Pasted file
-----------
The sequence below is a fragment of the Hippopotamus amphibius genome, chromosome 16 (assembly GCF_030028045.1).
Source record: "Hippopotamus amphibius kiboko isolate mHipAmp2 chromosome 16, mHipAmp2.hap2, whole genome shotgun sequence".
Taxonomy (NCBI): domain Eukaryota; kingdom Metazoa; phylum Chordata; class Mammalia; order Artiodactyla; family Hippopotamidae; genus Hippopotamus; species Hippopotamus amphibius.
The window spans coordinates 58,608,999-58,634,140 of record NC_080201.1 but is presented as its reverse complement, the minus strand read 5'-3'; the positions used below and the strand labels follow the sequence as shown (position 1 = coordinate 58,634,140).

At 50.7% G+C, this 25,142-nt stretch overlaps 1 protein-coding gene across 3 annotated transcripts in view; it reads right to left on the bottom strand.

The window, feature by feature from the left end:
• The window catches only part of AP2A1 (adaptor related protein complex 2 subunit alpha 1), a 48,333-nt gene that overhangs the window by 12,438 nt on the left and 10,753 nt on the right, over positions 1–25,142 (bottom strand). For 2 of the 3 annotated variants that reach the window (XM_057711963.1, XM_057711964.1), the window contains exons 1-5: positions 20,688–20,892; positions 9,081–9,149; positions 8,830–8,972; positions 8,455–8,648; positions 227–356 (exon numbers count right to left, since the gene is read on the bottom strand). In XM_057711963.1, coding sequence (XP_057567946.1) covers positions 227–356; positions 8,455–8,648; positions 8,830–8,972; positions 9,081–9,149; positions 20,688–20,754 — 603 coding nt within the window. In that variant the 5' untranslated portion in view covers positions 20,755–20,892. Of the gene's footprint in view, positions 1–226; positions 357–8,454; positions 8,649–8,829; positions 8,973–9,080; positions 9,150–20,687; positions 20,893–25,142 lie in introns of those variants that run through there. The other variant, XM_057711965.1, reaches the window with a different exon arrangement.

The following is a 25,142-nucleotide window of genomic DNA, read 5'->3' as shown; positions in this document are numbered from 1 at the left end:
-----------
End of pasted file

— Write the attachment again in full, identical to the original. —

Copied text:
The sequence below is a fragment of the Hippopotamus amphibius genome, chromosome 16 (assembly GCF_030028045.1).
Source record: "Hippopotamus amphibius kiboko isolate mHipAmp2 chromosome 16, mHipAmp2.hap2, whole genome shotgun sequence".
Taxonomy (NCBI): domain Eukaryota; kingdom Metazoa; phylum Chordata; class Mammalia; order Artiodactyla; family Hippopotamidae; genus Hippopotamus; species Hippopotamus amphibius.
The window spans coordinates 58,608,999-58,634,140 of record NC_080201.1 but is presented as its reverse complement, the minus strand read 5'-3'; the positions used below and the strand labels follow the sequence as shown (position 1 = coordinate 58,634,140).

At 50.7% G+C, this 25,142-nt stretch overlaps 1 protein-coding gene across 3 annotated transcripts in view; it reads right to left on the bottom strand.

The window, feature by feature from the left end:
• The window catches only part of AP2A1 (adaptor related protein complex 2 subunit alpha 1), a 48,333-nt gene that overhangs the window by 12,438 nt on the left and 10,753 nt on the right, over positions 1–25,142 (bottom strand). For 2 of the 3 annotated variants that reach the window (XM_057711963.1, XM_057711964.1), the window contains exons 1-5: positions 20,688–20,892; positions 9,081–9,149; positions 8,830–8,972; positions 8,455–8,648; positions 227–356 (exon numbers count right to left, since the gene is read on the bottom strand). In XM_057711963.1, coding sequence (XP_057567946.1) covers positions 227–356; positions 8,455–8,648; positions 8,830–8,972; positions 9,081–9,149; positions 20,688–20,754 — 603 coding nt within the window. In that variant the 5' untranslated portion in view covers positions 20,755–20,892. Of the gene's footprint in view, positions 1–226; positions 357–8,454; positions 8,649–8,829; positions 8,973–9,080; positions 9,150–20,687; positions 20,893–25,142 lie in introns of those variants that run through there. The other variant, XM_057711965.1, reaches the window with a different exon arrangement.

The following is a 25,142-nucleotide window of genomic DNA, read 5'->3' as shown; positions in this document are numbered from 1 at the left end: